SLUG AND MURS Felt 3: A Trib­ute to Rosie Perez (Rhymesay­ers

Pasatiempo - - Cd Reviews -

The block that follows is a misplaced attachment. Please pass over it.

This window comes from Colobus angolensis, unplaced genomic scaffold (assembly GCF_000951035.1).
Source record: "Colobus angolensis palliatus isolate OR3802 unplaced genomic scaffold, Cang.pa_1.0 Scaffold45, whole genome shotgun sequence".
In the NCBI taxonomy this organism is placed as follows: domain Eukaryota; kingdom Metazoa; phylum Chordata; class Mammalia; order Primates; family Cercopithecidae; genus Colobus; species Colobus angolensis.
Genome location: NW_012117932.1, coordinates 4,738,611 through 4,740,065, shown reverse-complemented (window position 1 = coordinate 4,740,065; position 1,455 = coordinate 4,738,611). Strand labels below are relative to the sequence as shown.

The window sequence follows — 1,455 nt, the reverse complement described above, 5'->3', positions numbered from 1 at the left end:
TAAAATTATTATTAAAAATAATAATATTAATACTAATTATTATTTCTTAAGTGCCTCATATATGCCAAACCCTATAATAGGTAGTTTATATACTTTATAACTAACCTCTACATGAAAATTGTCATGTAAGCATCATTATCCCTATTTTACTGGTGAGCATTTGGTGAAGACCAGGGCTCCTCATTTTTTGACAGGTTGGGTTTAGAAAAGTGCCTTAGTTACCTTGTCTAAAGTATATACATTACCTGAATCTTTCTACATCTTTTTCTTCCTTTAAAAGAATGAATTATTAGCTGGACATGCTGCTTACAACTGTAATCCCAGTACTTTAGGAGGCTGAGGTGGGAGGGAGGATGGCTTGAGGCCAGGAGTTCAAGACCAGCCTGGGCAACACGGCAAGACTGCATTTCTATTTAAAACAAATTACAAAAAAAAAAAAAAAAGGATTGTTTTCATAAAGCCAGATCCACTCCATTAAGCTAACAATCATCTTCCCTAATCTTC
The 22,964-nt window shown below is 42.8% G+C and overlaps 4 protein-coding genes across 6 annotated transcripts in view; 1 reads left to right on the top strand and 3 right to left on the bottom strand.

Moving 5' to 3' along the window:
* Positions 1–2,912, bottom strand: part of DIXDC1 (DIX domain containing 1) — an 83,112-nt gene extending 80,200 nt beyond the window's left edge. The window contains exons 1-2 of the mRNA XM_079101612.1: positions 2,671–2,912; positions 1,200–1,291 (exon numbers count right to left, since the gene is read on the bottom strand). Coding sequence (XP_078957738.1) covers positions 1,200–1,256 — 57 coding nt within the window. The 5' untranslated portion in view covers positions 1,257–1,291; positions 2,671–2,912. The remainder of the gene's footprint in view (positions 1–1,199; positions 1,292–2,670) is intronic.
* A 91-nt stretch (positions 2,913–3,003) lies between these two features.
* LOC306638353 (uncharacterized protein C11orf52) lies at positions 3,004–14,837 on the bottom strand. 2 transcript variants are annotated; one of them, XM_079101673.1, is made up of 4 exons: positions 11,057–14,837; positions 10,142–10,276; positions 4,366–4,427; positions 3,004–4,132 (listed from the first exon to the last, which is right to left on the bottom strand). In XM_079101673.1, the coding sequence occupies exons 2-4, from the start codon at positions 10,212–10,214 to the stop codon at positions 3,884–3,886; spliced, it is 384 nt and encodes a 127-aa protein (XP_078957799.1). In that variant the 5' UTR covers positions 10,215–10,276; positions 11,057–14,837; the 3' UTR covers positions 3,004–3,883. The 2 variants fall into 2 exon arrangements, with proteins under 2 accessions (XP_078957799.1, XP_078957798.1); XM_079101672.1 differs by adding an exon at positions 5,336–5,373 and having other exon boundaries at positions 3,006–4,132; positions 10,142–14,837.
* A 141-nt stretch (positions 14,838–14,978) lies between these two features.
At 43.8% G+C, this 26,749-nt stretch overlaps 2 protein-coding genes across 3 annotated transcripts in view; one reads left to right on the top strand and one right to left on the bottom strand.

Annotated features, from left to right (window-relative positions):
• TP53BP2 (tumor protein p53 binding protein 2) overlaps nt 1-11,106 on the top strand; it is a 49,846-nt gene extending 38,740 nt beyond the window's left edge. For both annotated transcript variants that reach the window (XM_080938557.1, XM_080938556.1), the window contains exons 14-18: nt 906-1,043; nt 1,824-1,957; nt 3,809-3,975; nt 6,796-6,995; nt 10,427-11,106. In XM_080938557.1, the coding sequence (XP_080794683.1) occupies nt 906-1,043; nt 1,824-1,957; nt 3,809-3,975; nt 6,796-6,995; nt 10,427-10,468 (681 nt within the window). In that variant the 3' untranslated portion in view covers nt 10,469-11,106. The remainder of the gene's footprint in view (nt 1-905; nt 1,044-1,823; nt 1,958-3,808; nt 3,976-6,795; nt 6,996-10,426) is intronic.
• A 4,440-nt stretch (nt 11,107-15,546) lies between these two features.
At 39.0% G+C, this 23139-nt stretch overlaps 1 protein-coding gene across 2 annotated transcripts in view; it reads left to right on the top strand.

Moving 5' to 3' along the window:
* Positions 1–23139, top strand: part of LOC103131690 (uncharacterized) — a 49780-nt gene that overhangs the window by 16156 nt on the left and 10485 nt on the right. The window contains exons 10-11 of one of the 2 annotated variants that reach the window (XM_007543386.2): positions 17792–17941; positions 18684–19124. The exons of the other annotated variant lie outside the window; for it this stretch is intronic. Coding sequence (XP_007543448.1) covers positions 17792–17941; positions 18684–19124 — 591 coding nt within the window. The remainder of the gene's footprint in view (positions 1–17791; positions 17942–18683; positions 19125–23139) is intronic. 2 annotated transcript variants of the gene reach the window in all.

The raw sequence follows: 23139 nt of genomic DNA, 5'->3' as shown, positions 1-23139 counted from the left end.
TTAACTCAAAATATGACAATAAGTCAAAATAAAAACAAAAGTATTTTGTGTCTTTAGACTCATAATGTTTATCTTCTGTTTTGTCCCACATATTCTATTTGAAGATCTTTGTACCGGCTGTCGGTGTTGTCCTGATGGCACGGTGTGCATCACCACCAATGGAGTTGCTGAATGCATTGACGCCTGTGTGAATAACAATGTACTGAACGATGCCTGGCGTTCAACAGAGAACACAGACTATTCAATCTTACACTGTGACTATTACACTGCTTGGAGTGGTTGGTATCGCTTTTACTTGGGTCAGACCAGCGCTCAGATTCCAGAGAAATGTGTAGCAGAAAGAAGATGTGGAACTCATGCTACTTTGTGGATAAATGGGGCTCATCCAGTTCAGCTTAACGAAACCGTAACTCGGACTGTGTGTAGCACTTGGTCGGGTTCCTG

En­ter­tain­ment) Un­der­ground hiphop artists Slug and Murs re­turn with their third al­bum, fol­low­ing 2005’ s A Trib­ute to Lisa Bonet and their 2002 de­but, A Trib­ute to Christina Ricci. For al­bum numero tres, Slug and Murs en­listed in­die hip-hop-heavy­weight Ae­sop Rock for pro­duc­tion du­ties. Rock, who did won­ders for De­fin­i­tive Jux artist Cage’s lat­est al­bum, De­part From Me, brings his heavy loop­ing beats and eclec­tic sam­pling tech­nique to the ta­ble. Felt 3 is a per­cus­sive mas­ter­piece, one that im­proves with the ad­di­tion of baaing sheep, di­a­logue from Edgar Al­lan Poe’s “The Gold-Bug,” and ’90s techno. Kick­ing off the 21-track release is “Pro­tag­o­nists,” the ex­pected (and ex­plo­sive) swag­ger-thick in­tro­duc­tion song wel­com­ing lis­ten­ers to the party. From there the al­bum con­tin­ues to blow wide open in nar­ra­tive, ex­plor­ing ev­ery­thing from ghosts (“Ghost Dance Deluxe”) to pros­ti­tutes (“Per­ma­nent Standby”). There’s also a warn­ing to those who think they’re im­mune to the sharp blades of the group’s his­tor­i­cally cut­ting wit: “ I’m not per­fect, but I can still dis you.” Felt 3 is lyri­cally bril­liant. How­ever, the duo’s in­cred­i­ble rhyming skills are rarely on dis­play here. Even if it is lit­tle more than a show­case for Ae­sop Rock’s stel­lar pro­duc­tion tal­ent and DJ Big Wiz’s scratch­ing wiz­ardry, Felt 3 is still more fun than a bar­rel of Black Eyed Peas records. — Rob DeWalt

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